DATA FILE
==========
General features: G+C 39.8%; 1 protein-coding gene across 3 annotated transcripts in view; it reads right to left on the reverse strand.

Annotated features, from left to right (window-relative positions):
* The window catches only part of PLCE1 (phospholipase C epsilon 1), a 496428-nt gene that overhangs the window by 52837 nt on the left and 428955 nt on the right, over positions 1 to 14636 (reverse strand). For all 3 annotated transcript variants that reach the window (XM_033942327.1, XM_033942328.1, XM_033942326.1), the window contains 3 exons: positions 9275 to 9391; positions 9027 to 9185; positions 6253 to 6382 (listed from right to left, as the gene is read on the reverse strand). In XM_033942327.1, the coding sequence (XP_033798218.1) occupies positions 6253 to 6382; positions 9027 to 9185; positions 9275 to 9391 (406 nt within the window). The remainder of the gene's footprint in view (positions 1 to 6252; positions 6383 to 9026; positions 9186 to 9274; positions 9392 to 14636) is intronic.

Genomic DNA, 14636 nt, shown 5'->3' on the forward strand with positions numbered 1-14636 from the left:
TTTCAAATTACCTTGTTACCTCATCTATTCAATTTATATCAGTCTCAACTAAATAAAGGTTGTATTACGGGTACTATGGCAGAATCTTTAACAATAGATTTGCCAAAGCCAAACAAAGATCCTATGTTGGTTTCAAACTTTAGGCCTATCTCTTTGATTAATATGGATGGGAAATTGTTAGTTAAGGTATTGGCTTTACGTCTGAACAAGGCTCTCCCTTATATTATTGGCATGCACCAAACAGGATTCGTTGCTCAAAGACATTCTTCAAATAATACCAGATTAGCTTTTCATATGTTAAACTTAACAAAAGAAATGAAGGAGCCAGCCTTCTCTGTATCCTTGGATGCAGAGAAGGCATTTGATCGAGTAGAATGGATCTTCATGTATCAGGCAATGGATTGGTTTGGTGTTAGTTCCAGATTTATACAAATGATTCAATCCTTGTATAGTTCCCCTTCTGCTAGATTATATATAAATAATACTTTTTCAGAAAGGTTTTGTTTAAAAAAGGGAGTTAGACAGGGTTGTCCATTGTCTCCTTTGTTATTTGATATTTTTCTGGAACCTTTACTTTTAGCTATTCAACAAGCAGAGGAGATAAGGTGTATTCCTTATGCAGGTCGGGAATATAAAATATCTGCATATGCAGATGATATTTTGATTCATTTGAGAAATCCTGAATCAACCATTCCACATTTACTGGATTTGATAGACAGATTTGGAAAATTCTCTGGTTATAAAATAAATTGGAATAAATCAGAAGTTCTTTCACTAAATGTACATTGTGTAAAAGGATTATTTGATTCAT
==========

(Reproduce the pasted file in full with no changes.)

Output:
General features: G+C 39.8%; 1 protein-coding gene across 3 annotated transcripts in view; it reads right to left on the reverse strand.

Annotated features, from left to right (window-relative positions):
* The window catches only part of PLCE1 (phospholipase C epsilon 1), a 496428-nt gene that overhangs the window by 52837 nt on the left and 428955 nt on the right, over positions 1 to 14636 (reverse strand). For all 3 annotated transcript variants that reach the window (XM_033942327.1, XM_033942328.1, XM_033942326.1), the window contains 3 exons: positions 9275 to 9391; positions 9027 to 9185; positions 6253 to 6382 (listed from right to left, as the gene is read on the reverse strand). In XM_033942327.1, the coding sequence (XP_033798218.1) occupies positions 6253 to 6382; positions 9027 to 9185; positions 9275 to 9391 (406 nt within the window). The remainder of the gene's footprint in view (positions 1 to 6252; positions 6383 to 9026; positions 9186 to 9274; positions 9392 to 14636) is intronic.

Genomic DNA, 14636 nt, shown 5'->3' on the forward strand with positions numbered 1-14636 from the left:
TTTCAAATTACCTTGTTACCTCATCTATTCAATTTATATCAGTCTCAACTAAATAAAGGTTGTATTACGGGTACTATGGCAGAATCTTTAACAATAGATTTGCCAAAGCCAAACAAAGATCCTATGTTGGTTTCAAACTTTAGGCCTATCTCTTTGATTAATATGGATGGGAAATTGTTAGTTAAGGTATTGGCTTTACGTCTGAACAAGGCTCTCCCTTATATTATTGGCATGCACCAAACAGGATTCGTTGCTCAAAGACATTCTTCAAATAATACCAGATTAGCTTTTCATATGTTAAACTTAACAAAAGAAATGAAGGAGCCAGCCTTCTCTGTATCCTTGGATGCAGAGAAGGCATTTGATCGAGTAGAATGGATCTTCATGTATCAGGCAATGGATTGGTTTGGTGTTAGTTCCAGATTTATACAAATGATTCAATCCTTGTATAGTTCCCCTTCTGCTAGATTATATATAAATAATACTTTTTCAGAAAGGTTTTGTTTAAAAAAGGGAGTTAGACAGGGTTGTCCATTGTCTCCTTTGTTATTTGATATTTTTCTGGAACCTTTACTTTTAGCTATTCAACAAGCAGAGGAGATAAGGTGTATTCCTTATGCAGGTCGGGAATATAAAATATCTGCATATGCAGATGATATTTTGATTCATTTGAGAAATCCTGAATCAACCATTCCACATTTACTGGATTTGATAGACAGATTTGGAAAATTCTCTGGTTATAAAATAAATTGGAATAAATCAGAAGTTCTTTCACTAAATGTACATTGTGTAAAAGGATTATTTGATTCAT